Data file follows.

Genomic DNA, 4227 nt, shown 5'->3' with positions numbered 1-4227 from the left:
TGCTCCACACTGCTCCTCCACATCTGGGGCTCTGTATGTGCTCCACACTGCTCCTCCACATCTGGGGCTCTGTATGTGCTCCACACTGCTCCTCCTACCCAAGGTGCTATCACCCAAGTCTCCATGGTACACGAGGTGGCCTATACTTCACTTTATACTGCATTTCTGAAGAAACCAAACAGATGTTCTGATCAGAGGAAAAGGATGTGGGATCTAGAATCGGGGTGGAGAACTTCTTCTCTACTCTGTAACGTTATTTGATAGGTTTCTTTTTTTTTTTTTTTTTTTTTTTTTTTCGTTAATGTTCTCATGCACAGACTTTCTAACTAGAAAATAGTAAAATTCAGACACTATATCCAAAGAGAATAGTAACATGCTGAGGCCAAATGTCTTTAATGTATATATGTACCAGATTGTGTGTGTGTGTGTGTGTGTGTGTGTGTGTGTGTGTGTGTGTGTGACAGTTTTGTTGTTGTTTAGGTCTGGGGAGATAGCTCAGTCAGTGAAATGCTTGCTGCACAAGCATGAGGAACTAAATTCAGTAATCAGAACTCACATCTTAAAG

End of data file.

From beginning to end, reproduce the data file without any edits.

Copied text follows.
Genomic DNA, 4227 nt, shown 5'->3' with positions numbered 1-4227 from the left:
TGCTCCACACTGCTCCTCCACATCTGGGGCTCTGTATGTGCTCCACACTGCTCCTCCACATCTGGGGCTCTGTATGTGCTCCACACTGCTCCTCCTACCCAAGGTGCTATCACCCAAGTCTCCATGGTACACGAGGTGGCCTATACTTCACTTTATACTGCATTTCTGAAGAAACCAAACAGATGTTCTGATCAGAGGAAAAGGATGTGGGATCTAGAATCGGGGTGGAGAACTTCTTCTCTACTCTGTAACGTTATTTGATAGGTTTCTTTTTTTTTTTTTTTTTTTTTTTTTTTCGTTAATGTTCTCATGCACAGACTTTCTAACTAGAAAATAGTAAAATTCAGACACTATATCCAAAGAGAATAGTAACATGCTGAGGCCAAATGTCTTTAATGTATATATGTACCAGATTGTGTGTGTGTGTGTGTGTGTGTGTGTGTGTGTGTGTGTGTGTGTGACAGTTTTGTTGTTGTTTAGGTCTGGGGAGATAGCTCAGTCAGTGAAATGCTTGCTGCACAAGCATGAGGAACTAAATTCAGTAATCAGAACTCACATCTTAAAG